The Best National Parks in the UK You Must Visit

Wild Camping above Loch Avon in the Cairngorms | Nick Bramhall/Flickr
Wild Camping above Loch Avon in the Cairngorms | Nick Bramhall/Flickr
Photo of Lauren Williams
Freelance Travel Journalist20 September 2017

The United Kingdom isn’t all ale drinking, thatched cottages and fish and chips. The United Kingdom is also home to some surprisingly wild and dramatic landscapes. There are high peaks with arctic conditions, cliffs which plunge from sky to sea and glacial valleys which sweep between soaring mountains. The U.K. is an outdoor lovers dream, and here are the best National Parks for awesome views and adrenaline-pumping activities.


There’s nowhere quite like the Cairngorms, and when you’re standing on the summit of one of Britain’s highest mountains surrounded by lush forest, shimmering lochs and peaks that seemingly go on forever, you’d be forgiven for not believing you’re in the British Isles. The Cairngorms are also home to Golden Eagles, red squirrels and the rare Scottish Wildcat. Plus they’re blanketed in snow throughout the long winter months.

Winter hiking in the Cairngorms | © Laurence Kennedy/Flickr

Lake District

Recently awarded UNESCO World Heritage Status, the Lakes have been a source of inspiration for writers and artists for centuries. There are high fells, deep glacial lakes and a friendly and thriving rural community all throughout the national park. There are enough climbs, hikes and rambles to suit every fitness and technical ability.

Buttermere, Lake District | © John McSporran/Flickr


With purple heather-covered moorland, rocky windswept tors, stone circles and tons of cosy traditional pubs, Dartmoor is a walker’s paradise. You can hide from the elements in craggy old forests, fall into the wind in some of the more remote parts of this south west national park or even take a stroll through neolithic and medieval ruins.

Hookney Tor, Dartmoor | © Archangel12/Flickr

Brecon Beacons

Less than one hour from Cardiff is the beautiful Brecon Beacons, a huge expanse of land which is filled with lofty mountains, wild moorland and lots of old castles which have fallen into disrepair. Hike up Pen y Fan for some of the best views in the land over lakes and peaks with the whole of Wales at your feet.

Hiking in the Brecon Beacons | © Les Haines/Flickr


At the other end of Wales and to the north is Snowdonia National Park, where the country’s highest peak, Snowdon, stands tall and cold, head and shoulders above the rest of the mountains. It’s not all about high mountains here, however, and there are pretty villages, steep river gorges and wild waterfalls all waiting to be explored.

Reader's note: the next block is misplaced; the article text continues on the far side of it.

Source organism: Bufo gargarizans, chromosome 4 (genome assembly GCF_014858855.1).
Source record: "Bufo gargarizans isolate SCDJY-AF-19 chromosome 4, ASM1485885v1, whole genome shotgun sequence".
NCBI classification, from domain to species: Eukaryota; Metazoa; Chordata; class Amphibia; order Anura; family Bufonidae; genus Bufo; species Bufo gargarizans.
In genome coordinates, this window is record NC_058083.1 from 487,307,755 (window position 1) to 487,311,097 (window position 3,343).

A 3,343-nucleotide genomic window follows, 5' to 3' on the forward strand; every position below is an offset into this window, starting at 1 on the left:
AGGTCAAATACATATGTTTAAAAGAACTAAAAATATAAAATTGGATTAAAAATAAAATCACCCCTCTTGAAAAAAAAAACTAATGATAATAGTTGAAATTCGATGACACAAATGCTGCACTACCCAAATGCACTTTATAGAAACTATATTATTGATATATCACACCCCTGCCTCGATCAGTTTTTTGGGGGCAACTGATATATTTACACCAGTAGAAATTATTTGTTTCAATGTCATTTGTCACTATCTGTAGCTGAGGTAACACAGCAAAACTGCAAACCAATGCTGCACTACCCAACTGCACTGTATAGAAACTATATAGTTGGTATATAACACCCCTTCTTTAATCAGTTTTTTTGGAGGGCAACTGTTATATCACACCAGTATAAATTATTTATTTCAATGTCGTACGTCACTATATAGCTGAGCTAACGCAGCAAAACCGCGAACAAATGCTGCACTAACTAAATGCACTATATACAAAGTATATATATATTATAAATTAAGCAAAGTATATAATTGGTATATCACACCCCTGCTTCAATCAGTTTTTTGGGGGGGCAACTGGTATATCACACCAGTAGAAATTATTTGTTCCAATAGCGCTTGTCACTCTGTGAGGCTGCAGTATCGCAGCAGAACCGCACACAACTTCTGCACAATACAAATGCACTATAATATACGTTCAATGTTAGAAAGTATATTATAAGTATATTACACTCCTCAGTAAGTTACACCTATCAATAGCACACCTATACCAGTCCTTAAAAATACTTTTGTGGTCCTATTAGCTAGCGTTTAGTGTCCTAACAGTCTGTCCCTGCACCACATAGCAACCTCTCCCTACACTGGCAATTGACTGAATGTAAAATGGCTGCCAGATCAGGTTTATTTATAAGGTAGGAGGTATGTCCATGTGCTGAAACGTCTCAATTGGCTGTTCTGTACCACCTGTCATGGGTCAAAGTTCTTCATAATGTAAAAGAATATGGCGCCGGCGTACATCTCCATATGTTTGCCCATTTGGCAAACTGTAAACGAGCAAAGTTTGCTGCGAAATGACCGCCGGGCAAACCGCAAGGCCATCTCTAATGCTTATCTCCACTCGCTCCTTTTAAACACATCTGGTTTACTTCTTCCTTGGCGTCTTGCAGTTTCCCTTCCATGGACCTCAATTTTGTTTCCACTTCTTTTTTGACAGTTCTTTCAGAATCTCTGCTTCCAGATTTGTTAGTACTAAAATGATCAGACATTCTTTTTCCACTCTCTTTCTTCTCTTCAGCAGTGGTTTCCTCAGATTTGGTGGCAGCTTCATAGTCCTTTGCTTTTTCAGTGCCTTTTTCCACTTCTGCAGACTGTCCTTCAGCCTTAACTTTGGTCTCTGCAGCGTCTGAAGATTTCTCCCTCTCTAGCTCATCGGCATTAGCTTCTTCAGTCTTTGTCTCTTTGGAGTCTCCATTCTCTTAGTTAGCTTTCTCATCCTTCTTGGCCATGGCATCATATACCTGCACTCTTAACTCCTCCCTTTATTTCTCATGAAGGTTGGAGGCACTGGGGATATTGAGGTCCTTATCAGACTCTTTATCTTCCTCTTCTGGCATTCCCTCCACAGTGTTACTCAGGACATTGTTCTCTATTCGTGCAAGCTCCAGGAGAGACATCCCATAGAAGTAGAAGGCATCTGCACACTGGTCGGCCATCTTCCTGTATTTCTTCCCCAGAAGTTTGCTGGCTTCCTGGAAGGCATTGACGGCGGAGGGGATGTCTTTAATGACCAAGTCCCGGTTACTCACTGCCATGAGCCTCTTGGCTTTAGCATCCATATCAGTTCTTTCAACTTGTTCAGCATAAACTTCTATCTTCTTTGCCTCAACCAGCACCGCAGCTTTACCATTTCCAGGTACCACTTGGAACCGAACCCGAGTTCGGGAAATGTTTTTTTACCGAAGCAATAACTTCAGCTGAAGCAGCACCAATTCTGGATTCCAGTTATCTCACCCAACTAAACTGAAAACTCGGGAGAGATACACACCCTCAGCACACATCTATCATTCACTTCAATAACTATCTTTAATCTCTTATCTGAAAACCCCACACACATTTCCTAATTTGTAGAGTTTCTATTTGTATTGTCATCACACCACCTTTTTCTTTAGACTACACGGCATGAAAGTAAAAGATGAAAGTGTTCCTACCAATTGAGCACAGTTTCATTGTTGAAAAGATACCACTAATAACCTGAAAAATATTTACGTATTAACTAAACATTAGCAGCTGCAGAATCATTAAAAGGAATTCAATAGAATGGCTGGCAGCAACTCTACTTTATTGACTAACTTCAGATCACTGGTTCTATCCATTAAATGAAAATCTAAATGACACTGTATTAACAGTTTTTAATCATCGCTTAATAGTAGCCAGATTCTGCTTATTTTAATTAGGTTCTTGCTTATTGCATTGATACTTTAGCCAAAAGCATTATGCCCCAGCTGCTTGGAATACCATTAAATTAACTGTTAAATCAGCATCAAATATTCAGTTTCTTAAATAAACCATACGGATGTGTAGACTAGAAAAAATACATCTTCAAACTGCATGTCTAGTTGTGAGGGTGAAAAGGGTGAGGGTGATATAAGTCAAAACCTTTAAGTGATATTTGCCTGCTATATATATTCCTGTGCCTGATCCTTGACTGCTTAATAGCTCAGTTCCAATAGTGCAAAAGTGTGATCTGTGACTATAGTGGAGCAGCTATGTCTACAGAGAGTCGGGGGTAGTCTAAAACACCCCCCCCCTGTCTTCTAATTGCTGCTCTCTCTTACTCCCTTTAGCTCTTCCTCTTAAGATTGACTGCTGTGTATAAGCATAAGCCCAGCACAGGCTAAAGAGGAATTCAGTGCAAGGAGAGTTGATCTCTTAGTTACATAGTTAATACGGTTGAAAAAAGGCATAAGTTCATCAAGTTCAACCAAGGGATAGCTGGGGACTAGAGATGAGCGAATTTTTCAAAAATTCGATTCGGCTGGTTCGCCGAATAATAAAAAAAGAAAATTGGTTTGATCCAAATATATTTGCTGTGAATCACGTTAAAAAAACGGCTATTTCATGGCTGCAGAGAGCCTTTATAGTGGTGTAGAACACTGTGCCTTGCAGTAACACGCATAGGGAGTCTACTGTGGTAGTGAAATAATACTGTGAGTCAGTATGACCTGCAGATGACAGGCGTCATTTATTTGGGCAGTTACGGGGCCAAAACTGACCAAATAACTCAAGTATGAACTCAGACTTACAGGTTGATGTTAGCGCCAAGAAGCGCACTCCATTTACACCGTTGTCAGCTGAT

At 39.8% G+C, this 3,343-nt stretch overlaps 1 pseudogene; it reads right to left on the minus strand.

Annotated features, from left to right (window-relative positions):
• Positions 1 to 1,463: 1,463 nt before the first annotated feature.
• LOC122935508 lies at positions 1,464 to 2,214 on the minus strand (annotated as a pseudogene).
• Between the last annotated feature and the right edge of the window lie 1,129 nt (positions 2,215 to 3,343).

Snowdonia reflecting in Llanberis Lake at sunset | © Hefin Owen/Flickr

Loch Lomond & the Trossachs

With dramatic mountain landscapes, 22 large lochs and 21 Munros, the Loch Lomond and Trossachs National Park is a dream. This area is great for hill-walking and climbing as well as leisurely boat trips. Views are best served at the top of a hill at sunrise, with a flask of tea or wee dram to warm you from the inside out.

Loch Katrine in the Trossachs | © John McSporran/Flickr

New Forest

This royal forest, which was once used for hunting, is filled with ancient trees, open moorland and a stunning coast of shingle, saltmarsh, lagoons and mudflats. The New Forest is perfect for slowly rambling through the trees on crisp Sunday afternoons in winter, as well as foraging, sailing and running.

New Forest | © davidgsteadman/Flickr


Exmoor is the South West’s lesser known moorland, and, next to Dartmoor, it is quiet in terms of visitors. It’s hard to see why though, because this understated national park is dramatic and breathtaking, with barren moors which suddenly fall from their plateaus to the crashing sea, carpets of bluebells in spring and huge dark skies which glitter with stars, far away from any light pollution.

Valley of Rocks, Exmoor | © j.e.mcgowan/Flickr

Norfolk Broads

The Broads are Britain’s largest protected wetlands and were made by flooding old peat diggings. Now, these wetlands are home to some of the country’s rarest wildlife, from Britain’s largest butterfly, Swallowtails, and hawker dragonflies and are made up of a mosaic of landscapes with seven rivers and over 60 broads. There are over 125 miles of waterways to be explored as well as gentle footpaths and some of the best freshwater fishing in the whole country.

Rockland Broad in the Norfolk Broads at sunset | © mira66/Flickr


Northumberland is a place of gentle beauty with rolling hills and the largest area of protected dark sky in the whole of Europe. Here, you can walk over rolling hills and small mountains, discover the remains of Hadrian’s Wall and lie on your back wrapped in a sleeping bag staring at those big sparkling skies.

Hadrian's Wall | © quisnovus/Flickr

Peak District

The Peaks are the U.K.’s first national park and what a thing of beauty they are! This is a land of contrasts where you can wander through heathered moorland in the north and scramble the limestone dales and rivers in the south. The Peak District is 200 square miles of open-access land for walkers, meaning there is no end to the adventure possibilities.

Sitting on Bamford Edge looking over the Dark Peak area, Peak District | © Simon Harrod/Flickr

Pembrokeshire Coast

The Pembrokeshire Coast is Britain’s only fully coastal national park, and it is filled with green cliffs, golden beaches, traditional fishing villages and hidden coves. This is a great area for spotting sea life, and seabirds, dolphins, seals and basking sharks are all frequently spotted from the coast and on boats.

Green Bridge of Wales, Pembrokeshire Coast | © Phil Dolby/Flickr

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